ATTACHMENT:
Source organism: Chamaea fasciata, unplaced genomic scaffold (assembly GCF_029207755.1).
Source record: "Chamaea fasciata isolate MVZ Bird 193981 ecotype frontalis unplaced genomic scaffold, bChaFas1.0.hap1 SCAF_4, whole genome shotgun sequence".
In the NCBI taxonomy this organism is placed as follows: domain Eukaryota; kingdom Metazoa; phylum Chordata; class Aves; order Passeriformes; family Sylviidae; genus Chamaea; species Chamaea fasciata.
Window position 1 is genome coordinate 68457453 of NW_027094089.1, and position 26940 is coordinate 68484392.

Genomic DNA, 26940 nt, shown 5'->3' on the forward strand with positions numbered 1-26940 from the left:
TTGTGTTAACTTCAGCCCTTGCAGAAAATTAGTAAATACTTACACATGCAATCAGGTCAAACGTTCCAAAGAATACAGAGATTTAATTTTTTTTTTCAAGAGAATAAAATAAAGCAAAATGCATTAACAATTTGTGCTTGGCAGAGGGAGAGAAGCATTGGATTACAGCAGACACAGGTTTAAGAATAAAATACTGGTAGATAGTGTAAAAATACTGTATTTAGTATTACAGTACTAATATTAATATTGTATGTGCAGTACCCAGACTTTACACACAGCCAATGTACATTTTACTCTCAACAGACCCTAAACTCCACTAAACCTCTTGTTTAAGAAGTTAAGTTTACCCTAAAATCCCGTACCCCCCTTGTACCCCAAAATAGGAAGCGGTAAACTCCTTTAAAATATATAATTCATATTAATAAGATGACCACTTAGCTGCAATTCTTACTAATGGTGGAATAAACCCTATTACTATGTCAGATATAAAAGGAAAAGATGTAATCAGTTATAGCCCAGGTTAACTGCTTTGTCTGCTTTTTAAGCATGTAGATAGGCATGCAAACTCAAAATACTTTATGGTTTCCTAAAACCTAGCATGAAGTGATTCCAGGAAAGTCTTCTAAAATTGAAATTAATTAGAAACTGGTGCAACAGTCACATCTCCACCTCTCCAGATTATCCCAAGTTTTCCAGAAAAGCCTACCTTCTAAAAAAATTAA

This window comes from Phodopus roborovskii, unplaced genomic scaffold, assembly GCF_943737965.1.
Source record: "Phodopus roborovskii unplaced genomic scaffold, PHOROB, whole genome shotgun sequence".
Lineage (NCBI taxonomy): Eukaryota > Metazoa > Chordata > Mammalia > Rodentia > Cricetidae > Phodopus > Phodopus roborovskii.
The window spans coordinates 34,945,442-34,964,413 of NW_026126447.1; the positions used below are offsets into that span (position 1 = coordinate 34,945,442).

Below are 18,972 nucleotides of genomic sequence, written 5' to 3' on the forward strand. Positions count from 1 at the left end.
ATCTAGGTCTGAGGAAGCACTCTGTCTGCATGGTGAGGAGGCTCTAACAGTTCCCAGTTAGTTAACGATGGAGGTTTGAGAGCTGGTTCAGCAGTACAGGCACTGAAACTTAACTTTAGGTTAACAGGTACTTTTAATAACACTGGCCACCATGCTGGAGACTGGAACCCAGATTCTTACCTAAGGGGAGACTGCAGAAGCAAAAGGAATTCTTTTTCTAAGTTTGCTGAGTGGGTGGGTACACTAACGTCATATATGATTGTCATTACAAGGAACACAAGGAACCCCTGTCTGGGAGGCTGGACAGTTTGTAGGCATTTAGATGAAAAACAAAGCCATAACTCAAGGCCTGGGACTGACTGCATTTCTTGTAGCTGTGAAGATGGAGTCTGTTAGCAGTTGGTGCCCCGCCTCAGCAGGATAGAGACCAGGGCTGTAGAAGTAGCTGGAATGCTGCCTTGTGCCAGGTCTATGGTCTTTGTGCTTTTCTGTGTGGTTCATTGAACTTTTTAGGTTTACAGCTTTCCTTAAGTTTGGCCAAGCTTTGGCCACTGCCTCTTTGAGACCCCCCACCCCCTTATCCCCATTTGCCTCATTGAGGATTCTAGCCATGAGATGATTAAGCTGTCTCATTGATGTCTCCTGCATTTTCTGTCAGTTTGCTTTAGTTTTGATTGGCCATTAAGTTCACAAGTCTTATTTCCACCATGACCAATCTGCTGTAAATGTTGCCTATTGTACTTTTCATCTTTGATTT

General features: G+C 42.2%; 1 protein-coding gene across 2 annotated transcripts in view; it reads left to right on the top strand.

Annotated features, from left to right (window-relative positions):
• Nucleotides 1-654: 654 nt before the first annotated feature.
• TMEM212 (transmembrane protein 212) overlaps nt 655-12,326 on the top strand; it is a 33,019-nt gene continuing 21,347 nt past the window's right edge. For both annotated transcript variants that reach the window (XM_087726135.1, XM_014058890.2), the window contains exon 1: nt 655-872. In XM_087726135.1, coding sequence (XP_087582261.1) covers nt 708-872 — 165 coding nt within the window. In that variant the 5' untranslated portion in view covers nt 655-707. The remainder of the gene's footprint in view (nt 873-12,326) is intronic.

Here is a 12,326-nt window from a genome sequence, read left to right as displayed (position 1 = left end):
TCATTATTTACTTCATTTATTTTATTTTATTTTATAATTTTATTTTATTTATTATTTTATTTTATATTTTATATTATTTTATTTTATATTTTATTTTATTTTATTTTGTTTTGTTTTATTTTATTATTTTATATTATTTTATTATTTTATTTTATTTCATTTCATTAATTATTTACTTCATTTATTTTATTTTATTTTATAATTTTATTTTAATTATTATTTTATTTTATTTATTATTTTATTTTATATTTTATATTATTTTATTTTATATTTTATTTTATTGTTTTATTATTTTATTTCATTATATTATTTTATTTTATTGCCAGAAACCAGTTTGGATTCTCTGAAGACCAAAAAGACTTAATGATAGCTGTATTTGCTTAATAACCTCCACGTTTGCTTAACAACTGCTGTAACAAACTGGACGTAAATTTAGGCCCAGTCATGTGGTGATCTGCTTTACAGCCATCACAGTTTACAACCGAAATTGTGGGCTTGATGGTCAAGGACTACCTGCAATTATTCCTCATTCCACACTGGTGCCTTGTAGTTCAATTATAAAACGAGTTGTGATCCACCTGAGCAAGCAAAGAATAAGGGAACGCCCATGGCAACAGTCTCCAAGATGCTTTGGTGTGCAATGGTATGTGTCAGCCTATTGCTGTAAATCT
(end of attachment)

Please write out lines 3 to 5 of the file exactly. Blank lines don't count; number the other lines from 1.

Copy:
In the NCBI taxonomy this organism is placed as follows: domain Eukaryota; kingdom Metazoa; phylum Chordata; class Aves; order Passeriformes; family Sylviidae; genus Chamaea; species Chamaea fasciata.
Window position 1 is genome coordinate 68457453 of NW_027094089.1, and position 26940 is coordinate 68484392.

Genomic DNA, 26940 nt, shown 5'->3' on the forward strand with positions numbered 1-26940 from the left: